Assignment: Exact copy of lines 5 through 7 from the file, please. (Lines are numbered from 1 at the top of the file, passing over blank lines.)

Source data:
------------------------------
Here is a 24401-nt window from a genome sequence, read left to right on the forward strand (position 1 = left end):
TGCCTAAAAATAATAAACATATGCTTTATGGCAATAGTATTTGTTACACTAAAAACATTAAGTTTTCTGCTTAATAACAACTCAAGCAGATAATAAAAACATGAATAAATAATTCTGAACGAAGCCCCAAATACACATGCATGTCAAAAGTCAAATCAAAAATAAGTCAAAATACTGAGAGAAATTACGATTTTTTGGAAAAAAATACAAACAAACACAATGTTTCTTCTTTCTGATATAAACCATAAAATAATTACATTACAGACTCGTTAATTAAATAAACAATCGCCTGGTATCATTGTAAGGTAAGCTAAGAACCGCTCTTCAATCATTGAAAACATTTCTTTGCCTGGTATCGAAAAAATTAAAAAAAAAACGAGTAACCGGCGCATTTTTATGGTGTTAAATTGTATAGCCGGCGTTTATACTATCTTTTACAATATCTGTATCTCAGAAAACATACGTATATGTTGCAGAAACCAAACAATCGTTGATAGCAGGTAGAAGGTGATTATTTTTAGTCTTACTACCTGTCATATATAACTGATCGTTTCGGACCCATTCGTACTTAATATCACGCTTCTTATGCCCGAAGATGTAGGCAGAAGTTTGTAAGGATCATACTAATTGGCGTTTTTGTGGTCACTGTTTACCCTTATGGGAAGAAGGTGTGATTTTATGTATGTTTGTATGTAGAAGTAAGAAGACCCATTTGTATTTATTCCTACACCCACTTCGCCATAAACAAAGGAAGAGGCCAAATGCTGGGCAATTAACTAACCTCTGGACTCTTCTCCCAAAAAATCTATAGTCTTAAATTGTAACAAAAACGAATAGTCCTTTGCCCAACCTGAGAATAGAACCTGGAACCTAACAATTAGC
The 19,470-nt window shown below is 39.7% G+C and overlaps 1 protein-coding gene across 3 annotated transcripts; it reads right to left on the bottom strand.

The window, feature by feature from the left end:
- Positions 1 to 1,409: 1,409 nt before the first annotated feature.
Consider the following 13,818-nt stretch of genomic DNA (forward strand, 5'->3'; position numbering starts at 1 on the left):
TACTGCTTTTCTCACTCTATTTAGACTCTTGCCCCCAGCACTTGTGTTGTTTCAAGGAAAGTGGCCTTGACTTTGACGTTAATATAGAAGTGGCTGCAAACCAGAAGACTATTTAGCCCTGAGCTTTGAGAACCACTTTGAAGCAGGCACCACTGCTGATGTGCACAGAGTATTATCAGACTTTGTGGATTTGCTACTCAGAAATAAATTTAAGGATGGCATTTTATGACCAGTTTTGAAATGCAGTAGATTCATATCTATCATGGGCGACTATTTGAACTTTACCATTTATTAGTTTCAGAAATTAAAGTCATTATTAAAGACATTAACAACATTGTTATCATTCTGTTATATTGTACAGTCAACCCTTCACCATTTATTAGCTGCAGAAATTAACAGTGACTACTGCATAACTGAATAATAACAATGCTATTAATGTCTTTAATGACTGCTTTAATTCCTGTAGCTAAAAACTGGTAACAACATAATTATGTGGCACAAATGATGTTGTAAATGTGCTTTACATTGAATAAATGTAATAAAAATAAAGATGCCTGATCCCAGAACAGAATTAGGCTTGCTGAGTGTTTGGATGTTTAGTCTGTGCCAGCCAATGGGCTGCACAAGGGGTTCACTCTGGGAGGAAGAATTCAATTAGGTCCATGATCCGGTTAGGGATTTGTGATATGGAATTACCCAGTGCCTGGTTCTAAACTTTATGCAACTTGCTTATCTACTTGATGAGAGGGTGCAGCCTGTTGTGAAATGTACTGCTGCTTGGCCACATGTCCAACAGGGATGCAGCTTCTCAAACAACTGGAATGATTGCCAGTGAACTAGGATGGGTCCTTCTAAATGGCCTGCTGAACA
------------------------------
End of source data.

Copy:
- Positions 1 to 1,409: 1,409 nt before the first annotated feature.
Consider the following 13,818-nt stretch of genomic DNA (forward strand, 5'->3'; position numbering starts at 1 on the left):
TACTGCTTTTCTCACTCTATTTAGACTCTTGCCCCCAGCACTTGTGTTGTTTCAAGGAAAGTGGCCTTGACTTTGACGTTAATATAGAAGTGGCTGCAAACCAGAAGACTATTTAGCCCTGAGCTTTGAGAACCACTTTGAAGCAGGCACCACTGCTGATGTGCACAGAGTATTATCAGACTTTGTGGATTTGCTACTCAGAAATAAATTTAAGGATGGCATTTTATGACCAGTTTTGAAATGCAGTAGATTCATATCTATCATGGGCGACTATTTGAACTTTACCATTTATTAGTTTCAGAAATTAAAGTCATTATTAAAGACATTAACAACATTGTTATCATTCTGTTATATTGTACAGTCAACCCTTCACCATTTATTAGCTGCAGAAATTAACAGTGACTACTGCATAACTGAATAATAACAATGCTATTAATGTCTTTAATGACTGCTTTAATTCCTGTAGCTAAAAACTGGTAACAACATAATTATGTGGCACAAATGATGTTGTAAATGTGCTTTACATTGAATAAATGTAATAAAAATAAAGATGCCTGATCCCAGAACAGAATTAGGCTTGCTGAGTGTTTGGATGTTTAGTCTGTGCCAGCCAATGGGCTGCACAAGGGGTTCACTCTGGGAGGAAGAATTCAATTAGGTCCATGATCCGGTTAGGGATTTGTGATATGGAATTACCCAGTGCCTGGTTCTAAACTTTATGCAACTTGCTTATCTACTTGATGAGAGGGTGCAGCCTGTTGTGAAATGTACTGCTGCTTGGCCACATGTCCAACAGGGATGCAGCTTCTCAAACAACTGGAATGATTGCCAGTGAACTAGGATGGGTCCTTCTAAATGGCCTGCTGAACA